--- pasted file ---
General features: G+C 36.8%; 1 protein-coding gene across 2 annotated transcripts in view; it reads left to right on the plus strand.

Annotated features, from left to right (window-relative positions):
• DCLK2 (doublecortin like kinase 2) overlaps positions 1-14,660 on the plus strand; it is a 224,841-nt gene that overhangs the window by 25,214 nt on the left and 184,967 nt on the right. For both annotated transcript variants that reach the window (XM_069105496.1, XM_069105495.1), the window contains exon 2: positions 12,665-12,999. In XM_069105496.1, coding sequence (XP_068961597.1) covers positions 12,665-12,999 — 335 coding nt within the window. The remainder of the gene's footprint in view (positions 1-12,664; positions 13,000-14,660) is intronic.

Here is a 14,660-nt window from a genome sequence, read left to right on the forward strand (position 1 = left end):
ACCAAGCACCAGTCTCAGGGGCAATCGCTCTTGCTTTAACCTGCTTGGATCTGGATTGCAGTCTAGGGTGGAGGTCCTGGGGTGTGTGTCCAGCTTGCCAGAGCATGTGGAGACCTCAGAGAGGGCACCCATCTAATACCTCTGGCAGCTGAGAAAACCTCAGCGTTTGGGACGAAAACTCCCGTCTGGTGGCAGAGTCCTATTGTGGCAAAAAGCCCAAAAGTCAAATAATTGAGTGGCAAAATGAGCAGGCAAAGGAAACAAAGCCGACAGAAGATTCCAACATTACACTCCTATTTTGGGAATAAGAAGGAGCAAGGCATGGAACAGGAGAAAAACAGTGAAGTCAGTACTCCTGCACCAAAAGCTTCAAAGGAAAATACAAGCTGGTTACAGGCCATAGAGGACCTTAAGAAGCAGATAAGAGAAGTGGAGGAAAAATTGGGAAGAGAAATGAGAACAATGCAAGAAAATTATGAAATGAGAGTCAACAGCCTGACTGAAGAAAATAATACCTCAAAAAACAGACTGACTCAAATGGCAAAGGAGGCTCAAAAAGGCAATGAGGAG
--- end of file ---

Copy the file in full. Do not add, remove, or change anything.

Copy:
General features: G+C 36.8%; 1 protein-coding gene across 2 annotated transcripts in view; it reads left to right on the plus strand.

Annotated features, from left to right (window-relative positions):
• DCLK2 (doublecortin like kinase 2) overlaps positions 1-14,660 on the plus strand; it is a 224,841-nt gene that overhangs the window by 25,214 nt on the left and 184,967 nt on the right. For both annotated transcript variants that reach the window (XM_069105496.1, XM_069105495.1), the window contains exon 2: positions 12,665-12,999. In XM_069105496.1, coding sequence (XP_068961597.1) covers positions 12,665-12,999 — 335 coding nt within the window. The remainder of the gene's footprint in view (positions 1-12,664; positions 13,000-14,660) is intronic.

Here is a 14,660-nt window from a genome sequence, read left to right on the forward strand (position 1 = left end):
ACCAAGCACCAGTCTCAGGGGCAATCGCTCTTGCTTTAACCTGCTTGGATCTGGATTGCAGTCTAGGGTGGAGGTCCTGGGGTGTGTGTCCAGCTTGCCAGAGCATGTGGAGACCTCAGAGAGGGCACCCATCTAATACCTCTGGCAGCTGAGAAAACCTCAGCGTTTGGGACGAAAACTCCCGTCTGGTGGCAGAGTCCTATTGTGGCAAAAAGCCCAAAAGTCAAATAATTGAGTGGCAAAATGAGCAGGCAAAGGAAACAAAGCCGACAGAAGATTCCAACATTACACTCCTATTTTGGGAATAAGAAGGAGCAAGGCATGGAACAGGAGAAAAACAGTGAAGTCAGTACTCCTGCACCAAAAGCTTCAAAGGAAAATACAAGCTGGTTACAGGCCATAGAGGACCTTAAGAAGCAGATAAGAGAAGTGGAGGAAAAATTGGGAAGAGAAATGAGAACAATGCAAGAAAATTATGAAATGAGAGTCAACAGCCTGACTGAAGAAAATAATACCTCAAAAAACAGACTGACTCAAATGGCAAAGGAGGCTCAAAAAGGCAATGAGGAG